Infectious Disease Expert Weighs In On U.S. Coronavirus Testing
LULU GARCIA-NAVARRO, HOST:
President Trump last week unveiled a plan to reopen the country in a phased approach, state by state. How that will look in practice is, to put it mildly, a work in progress. Public health experts warn that the United States has not done nearly enough testing to safely open, and new research suggests the virus is more infectious than previously thought. Dr. Barry Bloom is a professor of public health at Harvard University and a specialist in infectious diseases. And he joins us now.
BARRY BLOOM: Very great to be here.
GARCIA-NAVARRO: The Trump administration released its reopening plan on Thursday, saying governors could reopen businesses this month if they meet certain criteria. How close are states actually to entering into that first phase?
BLOOM: There were good things in that report, particularly the gradual phasing in, not doing anything precipitous and good as we do opening up to keep social distancing measures, like wearing masks and temperature testing and businesses going at the same time. And the other good thing - it didn't have artificial timelines by this date or that date but really suggests that decisions on how to - quickly to open up depend on the scientific data in each community.
GARCIA-NAVARRO: Of course, opening up can't be done without testing, though, which is still seriously lacking here in the United States. I mean, here in D.C., I just had someone I know go to get tested after displaying symptoms. And the results will still take five to seven days.
BLOOM: The testing is truly an embarrassment and has slowed down the response at every level - in a sense, as you've heard, I'm sure, before that we're, in a way, flying blind. And that means we have no idea how many people are walking around with COVID infection but are not sick and are capable of transmitting that. And the only way to find that out is to do a great deal of testing.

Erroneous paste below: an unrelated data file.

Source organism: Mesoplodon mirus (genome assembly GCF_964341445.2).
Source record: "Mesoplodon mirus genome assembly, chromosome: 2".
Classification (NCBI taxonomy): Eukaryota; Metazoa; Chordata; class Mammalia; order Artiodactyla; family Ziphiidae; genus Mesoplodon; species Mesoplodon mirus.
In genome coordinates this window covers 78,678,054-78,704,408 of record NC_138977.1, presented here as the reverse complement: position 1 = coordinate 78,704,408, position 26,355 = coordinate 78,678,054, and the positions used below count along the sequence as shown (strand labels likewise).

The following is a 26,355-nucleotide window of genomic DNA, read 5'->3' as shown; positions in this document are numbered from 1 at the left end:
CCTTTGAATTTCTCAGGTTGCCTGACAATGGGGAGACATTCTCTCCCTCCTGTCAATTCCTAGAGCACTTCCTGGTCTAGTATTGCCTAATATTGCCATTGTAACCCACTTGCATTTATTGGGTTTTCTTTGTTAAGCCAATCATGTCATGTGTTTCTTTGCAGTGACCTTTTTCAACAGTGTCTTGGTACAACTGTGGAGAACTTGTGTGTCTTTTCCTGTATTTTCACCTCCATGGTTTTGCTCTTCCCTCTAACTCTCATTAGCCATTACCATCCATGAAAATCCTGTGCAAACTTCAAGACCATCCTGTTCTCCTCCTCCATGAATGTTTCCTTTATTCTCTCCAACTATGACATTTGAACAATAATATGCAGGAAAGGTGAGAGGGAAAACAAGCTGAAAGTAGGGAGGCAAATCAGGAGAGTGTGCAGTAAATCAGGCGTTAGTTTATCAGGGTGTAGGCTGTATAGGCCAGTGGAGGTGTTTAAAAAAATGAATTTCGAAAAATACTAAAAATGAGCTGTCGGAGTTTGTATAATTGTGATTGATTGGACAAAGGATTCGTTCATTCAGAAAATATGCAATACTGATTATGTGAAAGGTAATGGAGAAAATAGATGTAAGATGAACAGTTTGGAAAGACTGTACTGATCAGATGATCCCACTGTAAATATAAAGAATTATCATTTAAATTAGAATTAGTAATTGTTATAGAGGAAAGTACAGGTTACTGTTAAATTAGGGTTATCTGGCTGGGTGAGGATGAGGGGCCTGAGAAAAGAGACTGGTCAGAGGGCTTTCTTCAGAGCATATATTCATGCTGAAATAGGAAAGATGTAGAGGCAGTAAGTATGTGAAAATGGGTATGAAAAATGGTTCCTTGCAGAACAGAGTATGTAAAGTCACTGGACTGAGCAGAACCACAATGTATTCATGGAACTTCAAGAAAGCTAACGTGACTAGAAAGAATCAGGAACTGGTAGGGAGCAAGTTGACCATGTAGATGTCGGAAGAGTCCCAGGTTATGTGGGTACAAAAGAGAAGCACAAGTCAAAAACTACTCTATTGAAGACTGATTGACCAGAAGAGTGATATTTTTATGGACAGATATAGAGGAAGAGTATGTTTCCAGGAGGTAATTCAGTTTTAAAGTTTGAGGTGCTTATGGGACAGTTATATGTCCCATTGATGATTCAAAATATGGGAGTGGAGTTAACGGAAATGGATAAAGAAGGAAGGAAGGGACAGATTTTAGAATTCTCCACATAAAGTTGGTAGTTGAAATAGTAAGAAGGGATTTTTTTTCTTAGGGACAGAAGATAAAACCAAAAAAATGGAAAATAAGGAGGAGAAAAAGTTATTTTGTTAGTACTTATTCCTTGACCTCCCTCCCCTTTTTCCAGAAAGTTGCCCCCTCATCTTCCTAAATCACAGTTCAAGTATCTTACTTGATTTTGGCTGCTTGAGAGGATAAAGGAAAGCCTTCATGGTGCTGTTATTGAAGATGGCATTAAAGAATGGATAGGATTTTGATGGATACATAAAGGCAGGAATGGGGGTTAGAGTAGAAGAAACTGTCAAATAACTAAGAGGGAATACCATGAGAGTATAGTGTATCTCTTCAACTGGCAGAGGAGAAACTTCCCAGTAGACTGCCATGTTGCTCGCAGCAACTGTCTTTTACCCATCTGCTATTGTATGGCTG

GARCIA-NAVARRO: Well, I must ask, why? Why is this country still struggling with testing when others seem to have it mastered?
BLOOM: There are a couple of reasons. One is that we waited, I think unfortunately, in the beginning to have all the tests done at CDC. And when their test had problems, that slowed us down by weeks. So every week means many, many more cases. In six weeks, you can go from a hundred to 65,000 cases. That's been, to an extent, changed in the sense that now there are large-scale commercial testings just brought on board. But the test that is being used is complicated. It requires technical stuff that is not something people can do in their houses.
And so the next phase, if we're really going to get on top of testing, is to be able to have people prepare samples at home on a regular basis because one test isn't a guarantee that next week or next month we will not be infected.
GARCIA-NAVARRO: This becomes particularly crucial because we saw a study out of Stanford this past week that found that coronavirus cases could be 50 to 85 times higher than previously thought. It hasn't yet been peer-reviewed. From what you know about the virus, is it likely that we're vastly underestimating how widespread it is?
BLOOM: It is almost certain that we're underestimating how prevalent it is, particularly with people who are not sick but feel perfectly well. Many of those will become sick. And one of the enormous challenges is we have to think three weeks and four weeks ahead. What we see today is seeding what we will see four weeks from now. And the only way, if you run a business or something that the public is exposed to - you're going to have to know what that percentage of people going to your business or working in your police for are - test positive. And that means an enormous amount more testing.
GARCIA-NAVARRO: How far away do you think we are from getting where we need to be?
BLOOM: I remain optimistic about the development of new and more rapid tests. And I'm hopeful that the people most exposed - the hospital workers, bus drivers, policemen, firemen - they really need to be tested because they're out on the front lines every day. For the rest, we don't need to test everybody immediately. But we need to get accurate sampling within a city, within a community to know what the local problems are to enable the state governments to decide how and when to release the stringencies.
GARCIA-NAVARRO: Dr. Barry Bloom is a professor of public health at Harvard University.
Thank you very much.
BLOOM: Thank you for allowing me to be here.
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